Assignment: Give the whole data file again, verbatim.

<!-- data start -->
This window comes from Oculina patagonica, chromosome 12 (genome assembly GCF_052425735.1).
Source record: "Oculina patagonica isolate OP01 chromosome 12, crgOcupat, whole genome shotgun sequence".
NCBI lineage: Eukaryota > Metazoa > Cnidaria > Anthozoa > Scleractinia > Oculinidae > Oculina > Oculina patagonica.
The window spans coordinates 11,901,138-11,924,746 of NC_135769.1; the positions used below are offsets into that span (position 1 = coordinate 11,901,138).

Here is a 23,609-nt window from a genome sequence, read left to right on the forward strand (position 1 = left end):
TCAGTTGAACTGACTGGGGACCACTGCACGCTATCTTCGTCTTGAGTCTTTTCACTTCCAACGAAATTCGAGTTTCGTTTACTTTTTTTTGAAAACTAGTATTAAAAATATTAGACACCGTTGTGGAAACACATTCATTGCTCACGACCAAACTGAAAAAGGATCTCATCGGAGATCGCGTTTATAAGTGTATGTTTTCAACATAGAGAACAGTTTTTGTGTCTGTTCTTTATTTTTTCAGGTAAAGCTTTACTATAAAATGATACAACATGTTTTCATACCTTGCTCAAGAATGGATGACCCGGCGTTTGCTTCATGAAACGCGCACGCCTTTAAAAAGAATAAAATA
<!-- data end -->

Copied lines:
This window comes from Oculina patagonica, chromosome 12 (genome assembly GCF_052425735.1).
Source record: "Oculina patagonica isolate OP01 chromosome 12, crgOcupat, whole genome shotgun sequence".
NCBI lineage: Eukaryota > Metazoa > Cnidaria > Anthozoa > Scleractinia > Oculinidae > Oculina > Oculina patagonica.
The window spans coordinates 11,901,138-11,924,746 of NC_135769.1; the positions used below are offsets into that span (position 1 = coordinate 11,901,138).

Here is a 23,609-nt window from a genome sequence, read left to right on the forward strand (position 1 = left end):
TCAGTTGAACTGACTGGGGACCACTGCACGCTATCTTCGTCTTGAGTCTTTTCACTTCCAACGAAATTCGAGTTTCGTTTACTTTTTTTTGAAAACTAGTATTAAAAATATTAGACACCGTTGTGGAAACACATTCATTGCTCACGACCAAACTGAAAAAGGATCTCATCGGAGATCGCGTTTATAAGTGTATGTTTTCAACATAGAGAACAGTTTTTGTGTCTGTTCTTTATTTTTTCAGGTAAAGCTTTACTATAAAATGATACAACATGTTTTCATACCTTGCTCAAGAATGGATGACCCGGCGTTTGCTTCATGAAACGCGCACGCCTTTAAAAAGAATAAAATA